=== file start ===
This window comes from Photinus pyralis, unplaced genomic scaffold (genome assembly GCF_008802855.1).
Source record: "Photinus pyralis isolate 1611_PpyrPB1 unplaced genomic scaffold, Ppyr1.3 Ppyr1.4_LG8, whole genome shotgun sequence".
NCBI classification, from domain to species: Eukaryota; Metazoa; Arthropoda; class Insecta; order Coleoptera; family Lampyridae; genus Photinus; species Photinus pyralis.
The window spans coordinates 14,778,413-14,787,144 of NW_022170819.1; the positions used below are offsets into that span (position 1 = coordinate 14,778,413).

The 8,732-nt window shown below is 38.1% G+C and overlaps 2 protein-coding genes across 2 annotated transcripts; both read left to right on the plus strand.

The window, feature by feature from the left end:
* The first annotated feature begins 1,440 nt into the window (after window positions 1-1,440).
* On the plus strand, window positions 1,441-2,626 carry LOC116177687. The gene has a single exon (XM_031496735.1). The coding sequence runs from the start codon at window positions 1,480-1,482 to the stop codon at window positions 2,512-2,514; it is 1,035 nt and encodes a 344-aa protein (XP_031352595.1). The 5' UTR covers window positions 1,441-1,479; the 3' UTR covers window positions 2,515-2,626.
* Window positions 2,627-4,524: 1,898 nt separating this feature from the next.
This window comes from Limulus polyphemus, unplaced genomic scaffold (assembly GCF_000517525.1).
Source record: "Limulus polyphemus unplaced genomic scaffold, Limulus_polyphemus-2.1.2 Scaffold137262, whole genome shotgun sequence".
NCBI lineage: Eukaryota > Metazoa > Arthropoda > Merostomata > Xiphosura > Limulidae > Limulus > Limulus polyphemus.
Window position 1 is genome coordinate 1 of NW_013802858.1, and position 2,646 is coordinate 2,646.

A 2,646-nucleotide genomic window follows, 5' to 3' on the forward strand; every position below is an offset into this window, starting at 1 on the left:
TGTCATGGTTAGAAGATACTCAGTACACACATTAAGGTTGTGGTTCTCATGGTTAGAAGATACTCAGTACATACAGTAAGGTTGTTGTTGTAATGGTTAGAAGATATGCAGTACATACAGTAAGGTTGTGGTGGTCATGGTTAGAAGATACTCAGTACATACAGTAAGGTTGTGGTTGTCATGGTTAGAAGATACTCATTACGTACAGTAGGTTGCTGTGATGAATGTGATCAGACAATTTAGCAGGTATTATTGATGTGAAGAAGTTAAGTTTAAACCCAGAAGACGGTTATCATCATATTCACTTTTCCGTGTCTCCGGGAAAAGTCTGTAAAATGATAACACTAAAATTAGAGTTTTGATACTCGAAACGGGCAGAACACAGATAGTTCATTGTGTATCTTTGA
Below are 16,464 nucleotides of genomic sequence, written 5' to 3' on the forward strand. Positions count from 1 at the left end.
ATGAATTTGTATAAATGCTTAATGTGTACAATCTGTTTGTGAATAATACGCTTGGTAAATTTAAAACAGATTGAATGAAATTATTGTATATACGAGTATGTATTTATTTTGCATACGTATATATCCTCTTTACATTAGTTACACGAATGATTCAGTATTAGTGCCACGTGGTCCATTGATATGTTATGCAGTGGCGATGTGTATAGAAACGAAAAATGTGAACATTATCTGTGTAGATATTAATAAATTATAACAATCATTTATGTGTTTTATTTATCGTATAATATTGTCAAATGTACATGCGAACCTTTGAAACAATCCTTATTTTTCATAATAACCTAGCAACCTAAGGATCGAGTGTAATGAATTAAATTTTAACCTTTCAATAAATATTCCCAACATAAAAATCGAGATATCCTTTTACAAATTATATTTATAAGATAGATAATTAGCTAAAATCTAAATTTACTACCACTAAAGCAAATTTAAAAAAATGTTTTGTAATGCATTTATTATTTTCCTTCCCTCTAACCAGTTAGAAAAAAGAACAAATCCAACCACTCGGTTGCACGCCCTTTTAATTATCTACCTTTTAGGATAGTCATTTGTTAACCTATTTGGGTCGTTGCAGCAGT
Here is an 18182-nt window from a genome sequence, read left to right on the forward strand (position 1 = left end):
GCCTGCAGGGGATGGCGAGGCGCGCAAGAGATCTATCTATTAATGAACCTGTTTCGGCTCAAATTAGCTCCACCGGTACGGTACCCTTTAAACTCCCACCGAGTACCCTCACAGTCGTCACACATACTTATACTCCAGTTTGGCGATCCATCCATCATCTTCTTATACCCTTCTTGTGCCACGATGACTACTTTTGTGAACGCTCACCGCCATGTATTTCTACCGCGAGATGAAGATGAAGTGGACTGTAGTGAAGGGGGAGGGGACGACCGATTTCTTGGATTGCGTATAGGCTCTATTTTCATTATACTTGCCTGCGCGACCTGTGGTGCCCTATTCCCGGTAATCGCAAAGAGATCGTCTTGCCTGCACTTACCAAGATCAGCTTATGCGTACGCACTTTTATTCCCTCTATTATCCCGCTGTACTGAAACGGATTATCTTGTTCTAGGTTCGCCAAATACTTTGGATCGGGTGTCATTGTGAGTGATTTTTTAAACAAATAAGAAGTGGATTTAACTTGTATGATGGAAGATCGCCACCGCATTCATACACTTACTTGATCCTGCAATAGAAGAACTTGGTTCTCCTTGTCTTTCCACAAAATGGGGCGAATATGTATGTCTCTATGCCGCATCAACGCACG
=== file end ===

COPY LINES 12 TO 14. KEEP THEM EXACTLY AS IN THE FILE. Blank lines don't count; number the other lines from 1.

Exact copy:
NCBI lineage: Eukaryota > Metazoa > Arthropoda > Merostomata > Xiphosura > Limulidae > Limulus > Limulus polyphemus.
Window position 1 is genome coordinate 1 of NW_013802858.1, and position 2,646 is coordinate 2,646.

A 2,646-nucleotide genomic window follows, 5' to 3' on the forward strand; every position below is an offset into this window, starting at 1 on the left: